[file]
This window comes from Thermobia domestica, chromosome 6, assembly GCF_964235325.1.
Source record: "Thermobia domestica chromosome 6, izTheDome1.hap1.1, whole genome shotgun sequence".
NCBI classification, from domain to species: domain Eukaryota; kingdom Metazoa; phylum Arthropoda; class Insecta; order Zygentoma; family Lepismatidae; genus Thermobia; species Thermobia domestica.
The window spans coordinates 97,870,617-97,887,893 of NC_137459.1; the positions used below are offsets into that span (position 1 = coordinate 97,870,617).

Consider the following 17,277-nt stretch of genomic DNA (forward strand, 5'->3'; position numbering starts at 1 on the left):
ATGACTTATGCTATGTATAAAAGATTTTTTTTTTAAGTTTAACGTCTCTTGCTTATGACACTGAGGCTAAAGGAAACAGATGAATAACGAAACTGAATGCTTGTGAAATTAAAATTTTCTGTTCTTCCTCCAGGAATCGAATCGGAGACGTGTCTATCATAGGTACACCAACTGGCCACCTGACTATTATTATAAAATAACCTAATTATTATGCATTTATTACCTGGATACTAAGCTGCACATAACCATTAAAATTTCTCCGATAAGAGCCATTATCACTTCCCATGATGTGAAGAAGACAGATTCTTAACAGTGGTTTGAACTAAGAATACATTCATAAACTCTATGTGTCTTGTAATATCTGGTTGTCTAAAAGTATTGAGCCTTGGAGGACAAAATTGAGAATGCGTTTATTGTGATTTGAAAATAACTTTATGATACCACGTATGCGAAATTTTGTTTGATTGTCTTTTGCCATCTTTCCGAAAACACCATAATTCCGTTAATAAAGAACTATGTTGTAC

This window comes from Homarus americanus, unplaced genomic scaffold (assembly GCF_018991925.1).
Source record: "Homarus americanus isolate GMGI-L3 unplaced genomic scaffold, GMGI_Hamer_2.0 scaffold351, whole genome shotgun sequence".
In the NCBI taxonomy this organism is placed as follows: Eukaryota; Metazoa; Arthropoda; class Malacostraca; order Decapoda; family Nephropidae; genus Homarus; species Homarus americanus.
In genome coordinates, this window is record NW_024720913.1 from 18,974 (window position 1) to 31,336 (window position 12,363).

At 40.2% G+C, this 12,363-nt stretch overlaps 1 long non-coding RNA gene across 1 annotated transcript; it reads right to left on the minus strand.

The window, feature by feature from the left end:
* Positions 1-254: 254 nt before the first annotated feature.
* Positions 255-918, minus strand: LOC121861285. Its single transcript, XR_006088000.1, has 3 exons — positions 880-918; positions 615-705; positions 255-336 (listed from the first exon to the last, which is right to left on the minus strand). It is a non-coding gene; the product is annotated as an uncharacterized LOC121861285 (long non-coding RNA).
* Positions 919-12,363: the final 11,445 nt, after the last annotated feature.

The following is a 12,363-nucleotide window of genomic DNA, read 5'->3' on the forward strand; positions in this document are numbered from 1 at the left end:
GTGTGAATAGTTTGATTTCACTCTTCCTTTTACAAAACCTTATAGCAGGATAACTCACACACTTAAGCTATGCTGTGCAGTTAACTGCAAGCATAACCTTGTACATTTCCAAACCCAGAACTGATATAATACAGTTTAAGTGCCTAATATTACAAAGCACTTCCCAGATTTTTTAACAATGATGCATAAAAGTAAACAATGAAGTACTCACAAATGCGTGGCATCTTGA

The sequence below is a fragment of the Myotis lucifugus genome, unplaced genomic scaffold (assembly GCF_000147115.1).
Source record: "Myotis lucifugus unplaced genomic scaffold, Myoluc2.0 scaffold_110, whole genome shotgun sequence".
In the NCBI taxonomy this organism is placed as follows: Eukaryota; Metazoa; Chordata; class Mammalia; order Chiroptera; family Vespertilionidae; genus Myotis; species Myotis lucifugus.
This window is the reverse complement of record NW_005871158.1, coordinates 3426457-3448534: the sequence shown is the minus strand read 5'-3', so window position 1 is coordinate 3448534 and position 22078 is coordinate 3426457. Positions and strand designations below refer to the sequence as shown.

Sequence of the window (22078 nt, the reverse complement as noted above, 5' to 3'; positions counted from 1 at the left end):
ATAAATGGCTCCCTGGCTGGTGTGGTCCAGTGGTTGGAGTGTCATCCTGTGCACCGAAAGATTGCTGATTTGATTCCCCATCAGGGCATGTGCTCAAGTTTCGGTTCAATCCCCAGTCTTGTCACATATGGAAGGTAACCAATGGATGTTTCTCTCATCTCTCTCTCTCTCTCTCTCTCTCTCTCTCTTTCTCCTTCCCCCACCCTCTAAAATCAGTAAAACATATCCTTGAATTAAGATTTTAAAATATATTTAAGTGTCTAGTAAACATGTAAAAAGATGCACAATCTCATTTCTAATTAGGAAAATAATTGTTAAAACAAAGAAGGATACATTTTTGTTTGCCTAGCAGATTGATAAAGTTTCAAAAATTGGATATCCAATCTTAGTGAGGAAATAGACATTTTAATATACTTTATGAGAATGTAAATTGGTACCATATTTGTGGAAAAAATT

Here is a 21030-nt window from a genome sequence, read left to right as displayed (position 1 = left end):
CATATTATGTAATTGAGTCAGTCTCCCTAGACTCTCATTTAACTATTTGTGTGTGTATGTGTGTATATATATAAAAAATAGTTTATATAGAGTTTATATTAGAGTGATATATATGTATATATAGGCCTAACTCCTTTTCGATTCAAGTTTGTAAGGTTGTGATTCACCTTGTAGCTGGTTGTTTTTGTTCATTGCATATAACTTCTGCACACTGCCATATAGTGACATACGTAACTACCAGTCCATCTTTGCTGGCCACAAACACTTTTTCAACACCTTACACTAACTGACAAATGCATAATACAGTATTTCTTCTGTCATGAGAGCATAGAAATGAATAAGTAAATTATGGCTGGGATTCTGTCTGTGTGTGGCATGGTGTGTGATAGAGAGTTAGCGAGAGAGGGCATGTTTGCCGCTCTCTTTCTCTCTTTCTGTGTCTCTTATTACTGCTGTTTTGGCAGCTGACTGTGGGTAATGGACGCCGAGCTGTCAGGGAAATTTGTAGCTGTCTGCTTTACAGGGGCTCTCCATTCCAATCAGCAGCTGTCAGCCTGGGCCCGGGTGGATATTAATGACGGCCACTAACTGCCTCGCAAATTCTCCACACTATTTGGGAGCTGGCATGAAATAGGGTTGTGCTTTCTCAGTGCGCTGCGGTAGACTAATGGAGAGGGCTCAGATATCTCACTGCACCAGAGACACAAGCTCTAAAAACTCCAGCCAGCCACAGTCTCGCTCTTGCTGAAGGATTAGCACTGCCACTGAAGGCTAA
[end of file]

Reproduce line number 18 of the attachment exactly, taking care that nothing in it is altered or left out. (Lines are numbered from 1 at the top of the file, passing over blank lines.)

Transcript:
The sequence below is a fragment of the Myotis lucifugus genome, unplaced genomic scaffold (assembly GCF_000147115.1).